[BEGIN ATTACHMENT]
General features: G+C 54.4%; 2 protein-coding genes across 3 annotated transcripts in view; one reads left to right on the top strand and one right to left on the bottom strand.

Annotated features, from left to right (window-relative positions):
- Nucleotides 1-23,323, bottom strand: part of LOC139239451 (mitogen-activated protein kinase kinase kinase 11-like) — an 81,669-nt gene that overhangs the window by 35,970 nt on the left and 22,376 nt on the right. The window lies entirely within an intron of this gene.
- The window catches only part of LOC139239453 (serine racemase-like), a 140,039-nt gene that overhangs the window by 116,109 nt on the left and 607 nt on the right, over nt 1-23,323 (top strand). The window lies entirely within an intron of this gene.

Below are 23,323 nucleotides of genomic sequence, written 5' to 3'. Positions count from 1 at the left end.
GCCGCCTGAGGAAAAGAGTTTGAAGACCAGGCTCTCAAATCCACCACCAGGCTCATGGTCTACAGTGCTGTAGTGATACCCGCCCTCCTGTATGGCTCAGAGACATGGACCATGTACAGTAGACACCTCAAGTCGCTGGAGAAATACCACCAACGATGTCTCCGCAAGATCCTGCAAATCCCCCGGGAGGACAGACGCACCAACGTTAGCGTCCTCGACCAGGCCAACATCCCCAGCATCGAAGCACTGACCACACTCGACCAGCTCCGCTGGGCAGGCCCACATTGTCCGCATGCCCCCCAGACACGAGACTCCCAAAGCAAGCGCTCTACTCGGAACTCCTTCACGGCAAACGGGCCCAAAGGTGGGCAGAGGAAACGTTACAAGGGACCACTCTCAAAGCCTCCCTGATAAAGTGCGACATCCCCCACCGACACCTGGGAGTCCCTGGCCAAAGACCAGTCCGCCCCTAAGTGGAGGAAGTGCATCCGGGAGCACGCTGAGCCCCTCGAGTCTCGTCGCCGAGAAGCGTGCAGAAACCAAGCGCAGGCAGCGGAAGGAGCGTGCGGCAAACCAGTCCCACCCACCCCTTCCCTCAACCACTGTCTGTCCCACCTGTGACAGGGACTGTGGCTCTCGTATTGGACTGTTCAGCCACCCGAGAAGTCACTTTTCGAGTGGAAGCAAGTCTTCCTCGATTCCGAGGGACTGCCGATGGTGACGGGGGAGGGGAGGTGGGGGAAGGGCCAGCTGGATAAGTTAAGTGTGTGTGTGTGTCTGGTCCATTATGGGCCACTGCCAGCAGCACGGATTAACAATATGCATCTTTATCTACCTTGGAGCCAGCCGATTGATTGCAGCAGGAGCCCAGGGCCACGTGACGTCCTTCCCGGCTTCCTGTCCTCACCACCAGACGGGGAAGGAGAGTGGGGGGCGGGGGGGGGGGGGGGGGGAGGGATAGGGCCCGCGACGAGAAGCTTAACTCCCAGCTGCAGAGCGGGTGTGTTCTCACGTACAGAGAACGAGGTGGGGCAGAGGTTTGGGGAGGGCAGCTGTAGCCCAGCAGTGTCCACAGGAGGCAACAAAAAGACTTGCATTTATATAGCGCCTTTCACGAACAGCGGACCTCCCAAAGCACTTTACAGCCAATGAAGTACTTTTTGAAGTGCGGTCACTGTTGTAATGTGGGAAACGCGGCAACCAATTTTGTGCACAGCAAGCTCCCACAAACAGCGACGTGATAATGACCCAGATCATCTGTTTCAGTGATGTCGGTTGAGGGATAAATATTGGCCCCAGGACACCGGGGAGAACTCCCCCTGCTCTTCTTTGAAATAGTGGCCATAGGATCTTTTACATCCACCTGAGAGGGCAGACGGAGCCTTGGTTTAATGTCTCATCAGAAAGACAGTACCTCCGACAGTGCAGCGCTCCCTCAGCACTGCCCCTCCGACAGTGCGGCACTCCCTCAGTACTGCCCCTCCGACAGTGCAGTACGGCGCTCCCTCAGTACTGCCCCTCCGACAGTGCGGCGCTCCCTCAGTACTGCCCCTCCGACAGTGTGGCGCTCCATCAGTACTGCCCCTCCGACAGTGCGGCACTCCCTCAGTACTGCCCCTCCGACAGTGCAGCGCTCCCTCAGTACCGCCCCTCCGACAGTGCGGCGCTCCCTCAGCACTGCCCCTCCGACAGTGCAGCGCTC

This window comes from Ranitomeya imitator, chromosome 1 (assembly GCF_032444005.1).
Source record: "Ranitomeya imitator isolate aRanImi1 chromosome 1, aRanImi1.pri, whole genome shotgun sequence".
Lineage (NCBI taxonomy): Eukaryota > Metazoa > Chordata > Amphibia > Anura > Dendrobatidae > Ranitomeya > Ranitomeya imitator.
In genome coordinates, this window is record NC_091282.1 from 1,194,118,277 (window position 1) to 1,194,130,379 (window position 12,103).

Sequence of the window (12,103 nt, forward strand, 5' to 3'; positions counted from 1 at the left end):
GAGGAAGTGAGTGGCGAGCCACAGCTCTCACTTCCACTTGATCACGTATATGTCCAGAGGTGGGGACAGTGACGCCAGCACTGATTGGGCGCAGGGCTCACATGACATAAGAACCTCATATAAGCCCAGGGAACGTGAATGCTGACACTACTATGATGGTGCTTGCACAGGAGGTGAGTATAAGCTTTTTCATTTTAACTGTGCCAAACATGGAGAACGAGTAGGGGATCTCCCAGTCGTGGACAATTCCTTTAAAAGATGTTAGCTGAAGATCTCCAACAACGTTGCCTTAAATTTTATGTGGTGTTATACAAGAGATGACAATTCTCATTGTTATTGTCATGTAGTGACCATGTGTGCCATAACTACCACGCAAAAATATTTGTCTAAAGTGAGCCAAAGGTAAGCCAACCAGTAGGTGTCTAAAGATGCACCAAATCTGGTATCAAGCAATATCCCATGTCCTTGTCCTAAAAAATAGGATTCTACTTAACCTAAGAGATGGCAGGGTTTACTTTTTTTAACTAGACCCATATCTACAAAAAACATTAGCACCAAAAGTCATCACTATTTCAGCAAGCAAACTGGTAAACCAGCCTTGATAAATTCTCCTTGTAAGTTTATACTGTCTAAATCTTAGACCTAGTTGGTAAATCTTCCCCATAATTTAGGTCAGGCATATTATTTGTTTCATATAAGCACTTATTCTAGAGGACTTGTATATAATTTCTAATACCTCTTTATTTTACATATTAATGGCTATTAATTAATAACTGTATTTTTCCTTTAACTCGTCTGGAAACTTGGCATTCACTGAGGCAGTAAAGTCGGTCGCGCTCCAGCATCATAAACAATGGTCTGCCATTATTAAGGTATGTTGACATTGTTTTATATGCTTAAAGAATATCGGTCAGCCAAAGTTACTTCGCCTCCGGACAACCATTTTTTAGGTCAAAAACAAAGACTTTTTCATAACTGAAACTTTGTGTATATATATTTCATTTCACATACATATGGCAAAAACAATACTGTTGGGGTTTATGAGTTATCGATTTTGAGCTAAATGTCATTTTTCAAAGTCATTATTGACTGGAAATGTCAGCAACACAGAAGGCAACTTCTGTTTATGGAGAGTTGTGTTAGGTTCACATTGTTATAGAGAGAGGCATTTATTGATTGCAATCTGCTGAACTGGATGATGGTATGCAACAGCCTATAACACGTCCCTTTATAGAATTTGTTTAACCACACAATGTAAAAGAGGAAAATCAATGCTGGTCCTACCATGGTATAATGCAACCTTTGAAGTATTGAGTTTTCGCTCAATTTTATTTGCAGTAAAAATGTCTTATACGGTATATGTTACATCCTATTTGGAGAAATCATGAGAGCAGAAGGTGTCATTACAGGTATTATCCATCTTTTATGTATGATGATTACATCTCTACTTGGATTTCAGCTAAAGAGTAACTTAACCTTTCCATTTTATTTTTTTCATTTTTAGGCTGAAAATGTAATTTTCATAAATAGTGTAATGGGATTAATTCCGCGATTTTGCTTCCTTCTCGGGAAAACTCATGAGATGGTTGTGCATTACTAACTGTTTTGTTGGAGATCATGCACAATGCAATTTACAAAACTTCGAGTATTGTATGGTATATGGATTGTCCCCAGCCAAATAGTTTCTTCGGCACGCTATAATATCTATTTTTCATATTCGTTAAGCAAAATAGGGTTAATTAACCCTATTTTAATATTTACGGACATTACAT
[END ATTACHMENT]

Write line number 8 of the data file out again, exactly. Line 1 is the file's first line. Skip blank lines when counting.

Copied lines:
Source record: "Ranitomeya imitator isolate aRanImi1 chromosome 1, aRanImi1.pri, whole genome shotgun sequence".